The dawn of animals remains one of the most mysterious milestones in the evolution of life. The fossil lipids 24-isopropylcholestane and 26-methylstigmastane are considered diagnostic for demosponges—arguably the oldest group of living animals. The widespread occurrence and high relative abundance of these biomarkers in Ediacaran sediments from 635–541 million years (Myr) ago have been viewed as evidence for the rise of animals to ecological importance approximately 100 Myr before their rapid Cambrian radiation. Here we show that the biosynthesis of 24-isopropylcholestane and 26-methylstigmastane precursors is common among early-branching unicellular Rhizaria—heterotrophic protists that play an important role in trophic cycling and carbon export in the modern ocean. Negating these hydrocarbons as sponge biomarkers, our study places the oldest evidence for animals closer to the Cambrian Explosion. Cambrian silica hexactine spicules that are approximately 535 Myr old now represent the oldest diagnostic sponge remains, whereas approximately 558-Myr-old Dickinsonia and Kimberella (Ediacara biota) provide the most reliable evidence for the emergence of animals. The proliferation of predatory protists may have been responsible for much of the ecological changes during the late Neoproterozoic, including the rise of algae, the establishment of complex trophic relationships and the oxygenation of shallow-water habitats required for the subsequent ascent of macroscopic animals.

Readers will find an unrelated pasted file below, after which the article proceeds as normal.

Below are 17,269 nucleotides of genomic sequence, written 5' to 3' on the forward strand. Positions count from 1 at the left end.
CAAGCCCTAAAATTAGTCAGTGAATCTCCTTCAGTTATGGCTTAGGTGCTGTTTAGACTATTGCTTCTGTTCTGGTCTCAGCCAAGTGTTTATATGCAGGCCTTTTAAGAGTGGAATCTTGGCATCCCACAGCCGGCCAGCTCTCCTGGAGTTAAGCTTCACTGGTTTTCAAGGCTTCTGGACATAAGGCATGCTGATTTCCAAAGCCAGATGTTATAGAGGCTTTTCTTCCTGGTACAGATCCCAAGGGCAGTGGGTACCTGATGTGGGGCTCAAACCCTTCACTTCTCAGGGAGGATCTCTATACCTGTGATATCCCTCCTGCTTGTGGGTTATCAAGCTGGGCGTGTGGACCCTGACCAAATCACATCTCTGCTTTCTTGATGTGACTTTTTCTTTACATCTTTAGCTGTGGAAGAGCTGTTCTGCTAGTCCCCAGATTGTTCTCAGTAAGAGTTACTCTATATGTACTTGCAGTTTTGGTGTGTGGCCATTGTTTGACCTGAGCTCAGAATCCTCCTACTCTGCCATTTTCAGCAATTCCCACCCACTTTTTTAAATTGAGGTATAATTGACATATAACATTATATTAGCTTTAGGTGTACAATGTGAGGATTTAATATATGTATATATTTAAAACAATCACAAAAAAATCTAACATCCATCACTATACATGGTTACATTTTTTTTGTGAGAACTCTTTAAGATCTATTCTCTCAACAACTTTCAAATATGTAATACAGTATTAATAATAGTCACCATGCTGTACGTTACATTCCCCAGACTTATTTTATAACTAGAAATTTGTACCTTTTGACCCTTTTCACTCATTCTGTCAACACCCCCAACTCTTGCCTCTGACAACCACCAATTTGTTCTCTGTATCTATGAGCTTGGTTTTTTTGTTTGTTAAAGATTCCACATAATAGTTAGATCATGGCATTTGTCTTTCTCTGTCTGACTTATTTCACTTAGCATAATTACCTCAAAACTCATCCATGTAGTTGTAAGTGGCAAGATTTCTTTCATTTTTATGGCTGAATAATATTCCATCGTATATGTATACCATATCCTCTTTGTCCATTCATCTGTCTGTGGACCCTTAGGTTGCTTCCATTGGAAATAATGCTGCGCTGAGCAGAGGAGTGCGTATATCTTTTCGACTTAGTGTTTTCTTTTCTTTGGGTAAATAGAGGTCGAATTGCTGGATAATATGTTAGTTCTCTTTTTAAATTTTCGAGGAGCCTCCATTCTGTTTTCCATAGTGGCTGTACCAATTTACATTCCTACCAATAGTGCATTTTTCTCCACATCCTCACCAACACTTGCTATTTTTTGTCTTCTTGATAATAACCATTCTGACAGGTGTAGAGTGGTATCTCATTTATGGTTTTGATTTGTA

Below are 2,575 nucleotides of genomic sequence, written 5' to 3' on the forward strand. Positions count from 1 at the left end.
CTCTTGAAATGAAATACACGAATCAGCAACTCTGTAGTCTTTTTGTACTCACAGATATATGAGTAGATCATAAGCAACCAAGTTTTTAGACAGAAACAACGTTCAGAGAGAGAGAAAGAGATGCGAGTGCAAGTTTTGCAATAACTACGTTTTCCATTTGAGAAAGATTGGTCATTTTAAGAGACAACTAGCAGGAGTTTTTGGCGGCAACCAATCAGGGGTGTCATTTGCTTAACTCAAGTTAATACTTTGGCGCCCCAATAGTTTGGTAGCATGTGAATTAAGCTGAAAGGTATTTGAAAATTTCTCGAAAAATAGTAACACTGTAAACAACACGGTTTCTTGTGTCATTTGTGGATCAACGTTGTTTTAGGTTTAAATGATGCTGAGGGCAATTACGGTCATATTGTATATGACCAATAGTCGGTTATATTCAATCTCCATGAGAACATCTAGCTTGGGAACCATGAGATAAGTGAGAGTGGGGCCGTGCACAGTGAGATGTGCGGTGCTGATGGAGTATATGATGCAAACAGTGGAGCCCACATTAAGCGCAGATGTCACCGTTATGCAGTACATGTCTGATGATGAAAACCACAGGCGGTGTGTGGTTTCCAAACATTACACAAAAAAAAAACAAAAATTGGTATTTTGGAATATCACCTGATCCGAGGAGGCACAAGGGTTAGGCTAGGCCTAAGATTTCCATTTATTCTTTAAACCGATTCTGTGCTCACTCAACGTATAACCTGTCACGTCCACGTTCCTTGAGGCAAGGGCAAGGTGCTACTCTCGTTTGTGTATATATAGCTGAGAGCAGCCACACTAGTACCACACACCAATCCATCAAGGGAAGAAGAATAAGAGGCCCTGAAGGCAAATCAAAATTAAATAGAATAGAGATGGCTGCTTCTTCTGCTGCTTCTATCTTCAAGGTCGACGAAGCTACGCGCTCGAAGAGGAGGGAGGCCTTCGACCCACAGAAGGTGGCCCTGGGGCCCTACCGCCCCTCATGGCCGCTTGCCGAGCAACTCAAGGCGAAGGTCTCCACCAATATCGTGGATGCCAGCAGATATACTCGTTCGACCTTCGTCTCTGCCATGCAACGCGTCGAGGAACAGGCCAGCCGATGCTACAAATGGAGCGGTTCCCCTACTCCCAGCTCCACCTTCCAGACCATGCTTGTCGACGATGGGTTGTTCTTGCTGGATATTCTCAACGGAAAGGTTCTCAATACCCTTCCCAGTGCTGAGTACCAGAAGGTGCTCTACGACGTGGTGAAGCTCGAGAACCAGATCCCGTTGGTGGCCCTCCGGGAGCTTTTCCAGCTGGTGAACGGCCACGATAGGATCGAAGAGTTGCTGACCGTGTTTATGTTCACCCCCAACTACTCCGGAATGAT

|Number of pages||5|
|Journal||Nature Ecology and Evolution|
|Publication status||Published - 1 Apr 2019|